Chandler Burr is a journalist, author, and curator of olfactory art at the Museum of Arts and Design in New York. Here he speaks about his latest project, “The Art of Scent 1889–2012,” the first major museum exhibition dedicated to olfactory art. The show presents twelve pivotal fragrances, dating from 1889 to the present, which will be experienced individually in a special installation designed by Diller Scofidio + Renfro. “The Art of Scent” is on view at MAD from November 20, 2012–February 24, 2013.
AS A JOURNALIST, the thing that always fascinated and shocked me about perfume was the degree of the unknown in what is actually an incredibly beautiful and major art. There’s a huge amount of design and practical labor that goes into an olfactory work, which is completely different from aesthetics. There’s the diffusion, the volume—it’s voice, whether it’s loud or soft—and the effect of it. How could you ever write about a work of art in which you didn’t discuss the artist?
In December 2008, I gave a lecture at the Times Center on works of olfactory art. I handed out my samples and compared them to music and paintings. Some people were completely supportive and others found it strange and unfamiliar. Thankfully, though, the New York Times was on board, giving me an opportunity to explore further through my column, “Scent Notes.” It was around that time that I realized I wanted to take the next step. I knew that I could do so much more as a curator, as a cultivator and champion for olfactory artists and for perfume as an artistic medium.
I had the opportunity to meet with Holly Hotchner, MAD’s director, and David McFadden, the museum’s chief curator, and they were enthusiastic in completely different ways. David thought it was fantastic, that it offered a completely new way of thinking about intersections between art and design as well as assumptions about what makes up a work of art. But Holly realized that this show—the first of its kind in the US—could establish scent as an artistic medium in a similar way to how photography was elevated to high art by various museums in the twentieth century. She saw it as a game changer, a new way to push the boundaries.
Liz Diller of Diller Scofidio + Renfro became very interested in the project and ultimately we selected her to develop the show’s design. We had several very interesting creative sessions in which I presented her team with works of olfactory art. In those meetings we came up with several crucial specifications. One, that the sense of smell obviously be privileged in the show. Two, that the exhibition shouldn’t be overly visual. We also emphasized the social aspect in the experience of scent. When people experience works of olfactory art, they should do so together. Art is typically a very solitary experience, primarily because we have the vocabulary and knowledge to understand the work. Olfactory art doesn’t have that vocabulary yet. There is virtually no serious aesthetic language applied to scent as a medium. But this will change, and it’s exactly what this exhibition at MAD is all about: creating a vocabulary for scent and presenting it in an art historical framework.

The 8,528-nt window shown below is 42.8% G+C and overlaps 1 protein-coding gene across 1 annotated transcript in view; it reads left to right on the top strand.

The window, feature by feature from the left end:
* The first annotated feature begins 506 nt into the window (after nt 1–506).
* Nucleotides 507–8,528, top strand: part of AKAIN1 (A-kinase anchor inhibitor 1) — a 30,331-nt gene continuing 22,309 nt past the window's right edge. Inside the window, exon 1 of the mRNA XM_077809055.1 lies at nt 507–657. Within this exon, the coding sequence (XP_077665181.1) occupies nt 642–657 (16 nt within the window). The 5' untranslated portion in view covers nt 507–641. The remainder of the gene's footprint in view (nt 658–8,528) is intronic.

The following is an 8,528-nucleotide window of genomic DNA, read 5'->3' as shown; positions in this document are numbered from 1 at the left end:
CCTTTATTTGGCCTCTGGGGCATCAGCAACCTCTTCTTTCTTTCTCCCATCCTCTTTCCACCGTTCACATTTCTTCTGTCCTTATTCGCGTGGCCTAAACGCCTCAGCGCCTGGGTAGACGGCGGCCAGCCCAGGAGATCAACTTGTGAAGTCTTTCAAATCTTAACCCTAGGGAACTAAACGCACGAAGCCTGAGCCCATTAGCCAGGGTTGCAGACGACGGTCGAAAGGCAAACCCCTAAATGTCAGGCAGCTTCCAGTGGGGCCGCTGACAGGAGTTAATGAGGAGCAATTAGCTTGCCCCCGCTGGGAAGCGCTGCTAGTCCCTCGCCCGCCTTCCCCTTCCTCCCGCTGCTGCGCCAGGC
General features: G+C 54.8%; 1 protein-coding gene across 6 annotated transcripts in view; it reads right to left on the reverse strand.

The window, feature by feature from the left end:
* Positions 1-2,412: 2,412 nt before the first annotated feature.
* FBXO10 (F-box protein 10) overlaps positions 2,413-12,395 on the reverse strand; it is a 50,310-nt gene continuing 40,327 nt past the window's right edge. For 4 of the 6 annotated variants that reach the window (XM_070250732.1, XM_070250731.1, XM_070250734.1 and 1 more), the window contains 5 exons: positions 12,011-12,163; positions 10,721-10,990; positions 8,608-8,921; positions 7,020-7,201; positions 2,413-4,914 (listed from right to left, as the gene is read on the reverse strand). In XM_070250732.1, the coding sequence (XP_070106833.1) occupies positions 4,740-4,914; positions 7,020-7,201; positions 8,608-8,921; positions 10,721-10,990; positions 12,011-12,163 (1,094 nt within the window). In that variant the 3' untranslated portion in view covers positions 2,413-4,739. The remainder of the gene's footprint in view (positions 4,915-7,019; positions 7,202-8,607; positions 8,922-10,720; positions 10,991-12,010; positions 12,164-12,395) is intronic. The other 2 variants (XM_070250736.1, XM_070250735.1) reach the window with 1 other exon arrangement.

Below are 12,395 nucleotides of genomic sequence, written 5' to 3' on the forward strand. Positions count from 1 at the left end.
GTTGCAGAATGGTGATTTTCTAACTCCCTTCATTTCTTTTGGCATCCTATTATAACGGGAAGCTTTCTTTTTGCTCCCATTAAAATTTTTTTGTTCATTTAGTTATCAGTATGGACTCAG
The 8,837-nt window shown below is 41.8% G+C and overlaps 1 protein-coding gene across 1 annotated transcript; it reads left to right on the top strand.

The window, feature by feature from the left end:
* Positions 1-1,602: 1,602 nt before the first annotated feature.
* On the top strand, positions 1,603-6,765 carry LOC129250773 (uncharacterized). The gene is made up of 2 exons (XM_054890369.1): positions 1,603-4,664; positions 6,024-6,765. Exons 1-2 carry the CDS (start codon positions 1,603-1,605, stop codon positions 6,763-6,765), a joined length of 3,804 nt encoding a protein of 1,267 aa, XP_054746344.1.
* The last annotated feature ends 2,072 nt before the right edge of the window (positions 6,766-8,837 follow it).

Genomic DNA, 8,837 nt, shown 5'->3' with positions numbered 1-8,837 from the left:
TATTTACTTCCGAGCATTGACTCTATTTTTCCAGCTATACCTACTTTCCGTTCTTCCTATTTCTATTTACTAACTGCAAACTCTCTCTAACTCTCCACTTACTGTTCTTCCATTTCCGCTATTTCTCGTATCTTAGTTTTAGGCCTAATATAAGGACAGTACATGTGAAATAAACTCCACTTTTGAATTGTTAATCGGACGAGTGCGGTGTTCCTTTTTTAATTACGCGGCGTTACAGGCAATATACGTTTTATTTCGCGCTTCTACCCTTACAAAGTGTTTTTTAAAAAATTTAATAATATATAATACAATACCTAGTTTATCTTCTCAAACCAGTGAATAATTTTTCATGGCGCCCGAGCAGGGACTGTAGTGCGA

To wit, and I’ll only touch on five of the twelve scents in the show: Jicky, by Aimé Guerlain, is perhaps the greatest work of Romanticism that olfactory art ever created. It was among the first fragrances to include synthetic molecules alongside natural materials. Ernest Beaux’s Chanel No. 5 is likewise an extraordinary work of modernism, with its combination of a traditional structure that Beaux reimagined, in the quintessential modern style, by placing a synthetic skin around it. Drakkar Noir, by Pierre Wargnye is the most important work of functionalism for olfactory art and fundamentally changed the medium. It came out in 1982, during a time when Roy Lichtenstein, for example, was democratizing the arts, and attacking the very idea of fine art. This type of discourse was very much incorporated into the creation of Drakkar Noir. Osmanthe Yunnan, by the great artist Jean-Claude Ellena, is a brilliant example of Ellena’s luminist school of olfactory art, which fundamentally and fascinatingly contradicts, deconstructs, and reinvents virtually all the ideas, concepts, and principles of the turn of the twentieth century. And Untitled, by Daniela Andrier, is undeniably a hallmark of post-Brutalism, referencing nature in a brutal and abstract manner.